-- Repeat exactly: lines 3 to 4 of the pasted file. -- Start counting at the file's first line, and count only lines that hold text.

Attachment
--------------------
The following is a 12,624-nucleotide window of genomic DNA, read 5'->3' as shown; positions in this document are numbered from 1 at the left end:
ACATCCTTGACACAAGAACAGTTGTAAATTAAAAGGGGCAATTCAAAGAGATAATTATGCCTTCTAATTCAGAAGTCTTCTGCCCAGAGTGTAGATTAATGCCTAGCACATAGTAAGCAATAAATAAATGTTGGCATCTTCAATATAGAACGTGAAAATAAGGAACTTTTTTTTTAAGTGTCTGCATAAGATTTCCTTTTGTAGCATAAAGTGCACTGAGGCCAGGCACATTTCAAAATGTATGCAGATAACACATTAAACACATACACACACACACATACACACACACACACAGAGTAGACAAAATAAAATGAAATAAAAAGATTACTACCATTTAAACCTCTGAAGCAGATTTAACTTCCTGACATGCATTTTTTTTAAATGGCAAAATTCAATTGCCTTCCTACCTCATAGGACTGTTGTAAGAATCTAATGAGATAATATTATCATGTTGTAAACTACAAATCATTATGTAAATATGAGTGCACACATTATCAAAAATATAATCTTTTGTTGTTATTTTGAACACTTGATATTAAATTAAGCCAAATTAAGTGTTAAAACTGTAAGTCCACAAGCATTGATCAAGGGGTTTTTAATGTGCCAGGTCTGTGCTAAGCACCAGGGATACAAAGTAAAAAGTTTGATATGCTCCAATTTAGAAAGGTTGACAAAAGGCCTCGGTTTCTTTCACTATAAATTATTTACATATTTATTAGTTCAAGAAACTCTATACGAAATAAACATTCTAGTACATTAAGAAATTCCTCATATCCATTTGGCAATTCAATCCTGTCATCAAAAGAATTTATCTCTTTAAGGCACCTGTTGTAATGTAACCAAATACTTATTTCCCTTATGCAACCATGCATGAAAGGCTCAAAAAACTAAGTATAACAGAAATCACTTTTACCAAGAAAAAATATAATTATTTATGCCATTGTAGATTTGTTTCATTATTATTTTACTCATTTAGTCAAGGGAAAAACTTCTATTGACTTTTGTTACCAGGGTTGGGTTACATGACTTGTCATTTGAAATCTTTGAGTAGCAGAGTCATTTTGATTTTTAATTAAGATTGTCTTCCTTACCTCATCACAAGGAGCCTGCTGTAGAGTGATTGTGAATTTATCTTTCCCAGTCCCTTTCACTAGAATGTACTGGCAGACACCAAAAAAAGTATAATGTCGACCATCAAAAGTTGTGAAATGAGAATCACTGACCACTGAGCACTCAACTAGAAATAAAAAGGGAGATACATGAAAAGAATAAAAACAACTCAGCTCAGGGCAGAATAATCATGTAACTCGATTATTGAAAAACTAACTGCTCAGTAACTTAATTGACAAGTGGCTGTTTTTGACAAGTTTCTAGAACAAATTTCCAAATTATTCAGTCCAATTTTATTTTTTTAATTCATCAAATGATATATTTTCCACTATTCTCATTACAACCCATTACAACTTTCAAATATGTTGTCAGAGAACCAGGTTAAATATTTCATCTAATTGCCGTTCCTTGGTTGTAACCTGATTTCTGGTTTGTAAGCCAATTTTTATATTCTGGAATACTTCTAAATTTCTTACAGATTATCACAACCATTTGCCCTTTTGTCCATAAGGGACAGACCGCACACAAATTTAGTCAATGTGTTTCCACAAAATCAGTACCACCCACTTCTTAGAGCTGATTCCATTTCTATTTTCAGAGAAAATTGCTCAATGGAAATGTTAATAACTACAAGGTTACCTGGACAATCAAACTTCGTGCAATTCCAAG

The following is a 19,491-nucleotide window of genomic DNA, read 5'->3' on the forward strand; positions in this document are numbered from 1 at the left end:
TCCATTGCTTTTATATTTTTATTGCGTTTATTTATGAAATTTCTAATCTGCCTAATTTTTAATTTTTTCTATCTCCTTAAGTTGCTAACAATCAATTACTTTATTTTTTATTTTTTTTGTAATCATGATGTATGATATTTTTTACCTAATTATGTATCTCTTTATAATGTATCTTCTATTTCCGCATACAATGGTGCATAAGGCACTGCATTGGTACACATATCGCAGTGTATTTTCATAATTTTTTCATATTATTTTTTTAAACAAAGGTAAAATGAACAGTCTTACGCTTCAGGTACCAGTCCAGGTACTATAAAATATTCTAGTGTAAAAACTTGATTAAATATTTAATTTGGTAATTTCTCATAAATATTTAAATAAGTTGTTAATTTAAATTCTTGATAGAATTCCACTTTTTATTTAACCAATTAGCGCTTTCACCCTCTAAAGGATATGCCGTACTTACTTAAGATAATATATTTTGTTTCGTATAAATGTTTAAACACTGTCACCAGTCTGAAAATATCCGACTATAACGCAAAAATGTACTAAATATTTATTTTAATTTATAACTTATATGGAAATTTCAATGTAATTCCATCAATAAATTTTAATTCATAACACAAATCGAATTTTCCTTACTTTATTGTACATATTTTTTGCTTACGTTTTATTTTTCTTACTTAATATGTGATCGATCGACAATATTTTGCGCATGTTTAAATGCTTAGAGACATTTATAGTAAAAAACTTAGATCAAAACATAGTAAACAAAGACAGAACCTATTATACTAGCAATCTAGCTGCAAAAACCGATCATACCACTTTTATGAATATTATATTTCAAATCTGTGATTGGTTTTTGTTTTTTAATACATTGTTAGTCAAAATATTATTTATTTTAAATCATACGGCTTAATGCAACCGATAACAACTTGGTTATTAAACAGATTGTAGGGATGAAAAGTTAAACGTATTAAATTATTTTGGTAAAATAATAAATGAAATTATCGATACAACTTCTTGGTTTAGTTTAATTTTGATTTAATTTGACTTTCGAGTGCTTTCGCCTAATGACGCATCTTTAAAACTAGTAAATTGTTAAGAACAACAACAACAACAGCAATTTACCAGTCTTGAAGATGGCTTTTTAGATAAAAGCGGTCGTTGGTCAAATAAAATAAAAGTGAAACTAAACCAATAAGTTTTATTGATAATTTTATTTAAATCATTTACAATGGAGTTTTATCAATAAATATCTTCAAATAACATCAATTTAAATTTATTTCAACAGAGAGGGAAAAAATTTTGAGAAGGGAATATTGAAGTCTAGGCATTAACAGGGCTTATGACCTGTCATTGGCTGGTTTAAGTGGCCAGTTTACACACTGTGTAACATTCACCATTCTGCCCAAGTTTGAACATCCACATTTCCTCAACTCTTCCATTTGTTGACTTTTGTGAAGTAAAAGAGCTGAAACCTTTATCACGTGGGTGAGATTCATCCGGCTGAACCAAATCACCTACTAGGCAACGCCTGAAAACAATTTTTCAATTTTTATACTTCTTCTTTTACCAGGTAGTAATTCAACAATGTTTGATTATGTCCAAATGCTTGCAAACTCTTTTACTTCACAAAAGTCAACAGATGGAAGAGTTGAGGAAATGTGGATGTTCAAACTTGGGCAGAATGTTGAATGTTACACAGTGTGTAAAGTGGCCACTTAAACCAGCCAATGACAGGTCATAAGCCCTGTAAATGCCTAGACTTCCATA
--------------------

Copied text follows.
The following is a 19,491-nucleotide window of genomic DNA, read 5'->3' on the forward strand; positions in this document are numbered from 1 at the left end:
TCCATTGCTTTTATATTTTTATTGCGTTTATTTATGAAATTTCTAATCTGCCTAATTTTTAATTTTTTCTATCTCCTTAAGTTGCTAACAATCAATTACTTTATTTTTTATTTTTTTTGTAATCATGATGTATGATATTTTTTACCTAATTATGTATCTCTTTATAATGTATCTTCTATTTCCGCATACAATGGTGCATAAGGCACTGCATTGGTACACATATCGCAGTGTATTTTCATAATTTTTTCATATTATTTTTTTAAACAAAGGTAAAATGAACAGTCTTACGCTTCAGGTACCAGTCCAGGTACTATAAAATATTCTAGTGTAAAAACTTGATTAAATATTTAATTTGGTAATTTCTCATAAATATTTAAATAAGTTGTTAATTTAAATTCTTGATAGAATTCCACTTTTTATTTAACCAATTAGCGCTTTCACCCTCTAAAGGATATGCCGTACTTACTTAAGATAATATATTTTGTTTCGTATAAATGTTTAAACACTGTCACCAGTCTGAAAATATCCGACTATAACGCAAAAATGTACTAAATATTTATTTTAATTTATAACTTATATGGAAATTTCAATGTAATTCCATCAATAAATTTTAATTCATAACACAAATCGAATTTTCCTTACTTTATTGTACATATTTTTTGCTTACGTTTTATTTTTCTTACTTAATATGTGATCGATCGACAATATTTTGCGCATGTTTAAATGCTTAGAGACATTTATAGTAAAAAACTTAGATCAAAACATAGTAAACAAAGACAGAACCTATTATACTAGCAATCTAGCTGCAAAAACCGATCATACCACTTTTATGAATATTATATTTCAAATCTGTGATTGGTTTTTGTTTTTTAATACATTGTTAGTCAAAATATTATTTATTTTAAATCATACGGCTTAATGCAACCGATAACAACTTGGTTATTAAACAGATTGTAGGGATGAAAAGTTAAACGTATTAAATTATTTTGGTAAAATAATAAATGAAATTATCGATACAACTTCTTGGTTTAGTTTAATTTTGATTTAATTTGACTTTCGAGTGCTTTCGCCTAATGACGCATCTTTAAAACTAGTAAATTGTTAAGAACAACAACAACAACAGCAATTTACCAGTCTTGAAGATGGCTTTTTAGATAAAAGCGGTCGTTGGTCAAATAAAATAAAAGTGAAACTAAACCAATAAGTTTTATTGATAATTTTATTTAAATCATTTACAATGGAGTTTTATCAATAAATATCTTCAAATAACATCAATTTAAATTTATTTCAACAGAGAGGGAAAAAATTTTGAGAAGGGAATATTGAAGTCTAGGCATTAACAGGGCTTATGACCTGTCATTGGCTGGTTTAAGTGGCCAGTTTACACACTGTGTAACATTCACCATTCTGCCCAAGTTTGAACATCCACATTTCCTCAACTCTTCCATTTGTTGACTTTTGTGAAGTAAAAGAGCTGAAACCTTTATCACGTGGGTGAGATTCATCCGGCTGAACCAAATCACCTACTAGGCAACGCCTGAAAACAATTTTTCAATTTTTATACTTCTTCTTTTACCAGGTAGTAATTCAACAATGTTTGATTATGTCCAAATGCTTGCAAACTCTTTTACTTCACAAAAGTCAACAGATGGAAGAGTTGAGGAAATGTGGATGTTCAAACTTGGGCAGAATGTTGAATGTTACACAGTGTGTAAAGTGGCCACTTAAACCAGCCAATGACAGGTCATAAGCCCTGTAAATGCCTAGACTTCCATA